NVIDIA Calls A Feature A 'Bug,' Strips Away Overclocking Option On Its Mobile Device Cards
from the you-can-buy-it-but-you-can't-have-it dept
In theory, the marketplace for goods works like this: a purchaser hands over $$$ and in return receives a product that they own and can use as they see fit. In reality, purchasers often hand over $$$ and find that the product they purchased is still in the grips of the company that took their money but seems loathe to honor its end of the deal.
Case in point #38,909: guess what NVIDIA thinks is a “bug,” not a “feature.”
Starting with the Fermi drivers, though, a software overclock was possible in the drivers, which allowed you to adjust your laptop GPU’s clockspeeds at will. Tools like AfterBurner from Micro-Star International Comp., Ltd. and Turbomaster by ASUSTek Computer Inc. allowed users to more easily and safely tweak their GPU’s clockspeeds on select gaming laptops with cooling solutions designed to cope with the higher thermal load. Companies like the Clevo Comp., Sager, ASUS, MSI, and Dell’s Alienware regularly sold models billing overclockability as a sales feature.
What OEMs apparently didn’t expect was that NVIDIA would rob customers of that feature. But that appears to be precisely what happened.
NVIDIA pushed out new drivers last December that took away customers’ ability to overclock their cards. These were targeted at cards for mobile and hybrid devices, where the chance of overheating (and causing serious damage) was more pronounced. Those who had overclocked their cards but now were unable to do so demanded answers from the manufacturer. And wouldn’t you know it, the explanation for NVIDIA’s removal of this option cites “safety” as the primary motivator.
Unfortunately GeForce notebooks were not designed to support overclocking. Overclocking is by no means a trivial feature, and depends on thoughtful design of thermal, electrical, and other considerations. By overclocking a notebook, a user risks serious damage to the system that could result in non-functional systems, reduced notebook life, or many other effects.
There was a bug introduced into our drivers which enabled some systems to overclock. This was fixed in a recent update. Our intent was not to remove features from GeForce notebooks, but rather to safeguard systems from operating outside design limits.
“Safeguard systems from operating outside design limits” sounds an awful lot like “your purchased items are only as flexible as we allow them to be.” Sure, warranty departments handling burnt up/out devices may have been making some noise about dealing with the aftereffects of careless overclocking, but if so, they’re no less blameless than NVIDIA. Overclocking is generally one of those warranty-voiding activities, and if companies didn’t want to be replacing torched devices, they should have handled it better at their end. (And, as Daily Tech points out, they should probably stop advertising overclocking as a “feature” if it’s truly that much trouble in the warranty department.)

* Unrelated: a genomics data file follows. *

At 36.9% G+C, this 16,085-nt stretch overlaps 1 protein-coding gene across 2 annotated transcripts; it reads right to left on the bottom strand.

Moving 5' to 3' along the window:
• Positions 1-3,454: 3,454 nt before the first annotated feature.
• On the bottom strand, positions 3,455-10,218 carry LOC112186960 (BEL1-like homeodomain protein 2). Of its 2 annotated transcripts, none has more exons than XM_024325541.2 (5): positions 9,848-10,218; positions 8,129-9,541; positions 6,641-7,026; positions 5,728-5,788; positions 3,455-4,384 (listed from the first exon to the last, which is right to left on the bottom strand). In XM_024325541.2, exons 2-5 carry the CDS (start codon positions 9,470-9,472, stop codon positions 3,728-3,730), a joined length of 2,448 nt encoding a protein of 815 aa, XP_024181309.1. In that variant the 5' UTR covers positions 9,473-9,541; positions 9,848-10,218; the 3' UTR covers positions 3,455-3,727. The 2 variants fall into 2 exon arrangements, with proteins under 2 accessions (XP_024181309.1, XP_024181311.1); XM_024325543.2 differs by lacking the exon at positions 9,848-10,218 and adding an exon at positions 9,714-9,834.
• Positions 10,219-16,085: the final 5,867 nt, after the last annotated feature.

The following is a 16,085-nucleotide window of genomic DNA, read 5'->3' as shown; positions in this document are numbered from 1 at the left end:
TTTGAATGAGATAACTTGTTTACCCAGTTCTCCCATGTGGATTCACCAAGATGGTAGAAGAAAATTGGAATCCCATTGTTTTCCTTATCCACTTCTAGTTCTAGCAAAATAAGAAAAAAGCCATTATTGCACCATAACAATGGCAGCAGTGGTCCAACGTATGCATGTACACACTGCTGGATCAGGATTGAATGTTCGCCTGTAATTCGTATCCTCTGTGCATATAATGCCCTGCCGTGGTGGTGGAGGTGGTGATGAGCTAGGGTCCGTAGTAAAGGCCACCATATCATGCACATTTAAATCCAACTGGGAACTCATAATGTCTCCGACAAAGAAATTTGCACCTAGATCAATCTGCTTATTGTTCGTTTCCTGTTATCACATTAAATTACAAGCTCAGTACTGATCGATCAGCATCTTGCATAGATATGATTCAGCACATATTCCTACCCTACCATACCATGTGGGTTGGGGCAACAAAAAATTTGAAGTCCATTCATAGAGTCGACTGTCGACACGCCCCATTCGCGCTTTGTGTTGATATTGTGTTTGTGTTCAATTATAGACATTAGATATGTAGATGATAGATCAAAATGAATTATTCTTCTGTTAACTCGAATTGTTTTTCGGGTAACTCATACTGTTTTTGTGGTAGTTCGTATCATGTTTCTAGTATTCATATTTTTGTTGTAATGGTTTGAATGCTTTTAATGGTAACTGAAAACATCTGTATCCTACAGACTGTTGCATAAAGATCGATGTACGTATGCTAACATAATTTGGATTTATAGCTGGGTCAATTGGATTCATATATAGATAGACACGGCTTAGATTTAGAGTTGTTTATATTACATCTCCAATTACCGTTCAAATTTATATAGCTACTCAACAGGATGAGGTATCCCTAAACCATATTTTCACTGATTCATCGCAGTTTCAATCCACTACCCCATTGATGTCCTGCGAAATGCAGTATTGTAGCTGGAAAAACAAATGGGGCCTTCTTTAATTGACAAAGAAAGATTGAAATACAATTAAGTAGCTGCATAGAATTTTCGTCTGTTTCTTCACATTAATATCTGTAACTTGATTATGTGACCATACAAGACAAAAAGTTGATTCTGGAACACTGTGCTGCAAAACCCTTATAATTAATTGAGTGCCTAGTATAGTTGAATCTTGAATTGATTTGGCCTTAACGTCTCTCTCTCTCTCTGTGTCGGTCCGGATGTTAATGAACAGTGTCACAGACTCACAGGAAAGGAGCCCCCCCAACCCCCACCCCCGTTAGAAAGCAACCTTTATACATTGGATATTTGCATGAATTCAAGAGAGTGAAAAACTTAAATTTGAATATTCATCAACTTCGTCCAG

But NVIDIA’s action takes the purchased product out of paying customers’ hands. Most people who dabble in overclocking are technically adept and know the limits of their hardware (and the terms of their warranties). There will always be those who push too far or get in over their heads, and a few overclockers who disingenuously expect the device’s manufacturer to bail them out when things go wrong, but these customers are in the minority.
When a company takes away a feature (especially one that has been advertised by the devices’ manufacturers) and calls it a “bug,” it’s basically telling customers that they won’t ever own what they purchased. In this case, NVIDIA is hurting some of its most loyal customers — people who know their devices inside and out and will pay good money to stay ahead of the tech curve.
And NVIDIA’s being a bit disingenuous itself. It calls overclocking a “bug” when explaining why it took this feature away. But if it truly was a bug, why didn’t it issue a patch rather than eliminating the option? The obvious answer is that overclocking is no bug and NVIDIA knows it. But it has apparently chosen to placate its OEMs at the expense of some of its most reliable customers.
NVIDIA hasn’t issued any further statements on its “bug fix,” so it’s safe to assume it doesn’t really care whether it’s angered a number of its customers. Its position in the graphics accelerator market is virtually unassailable, especially in the area (mobile/hybrid) where it has just guaranteed its customers will get less product than they paid for.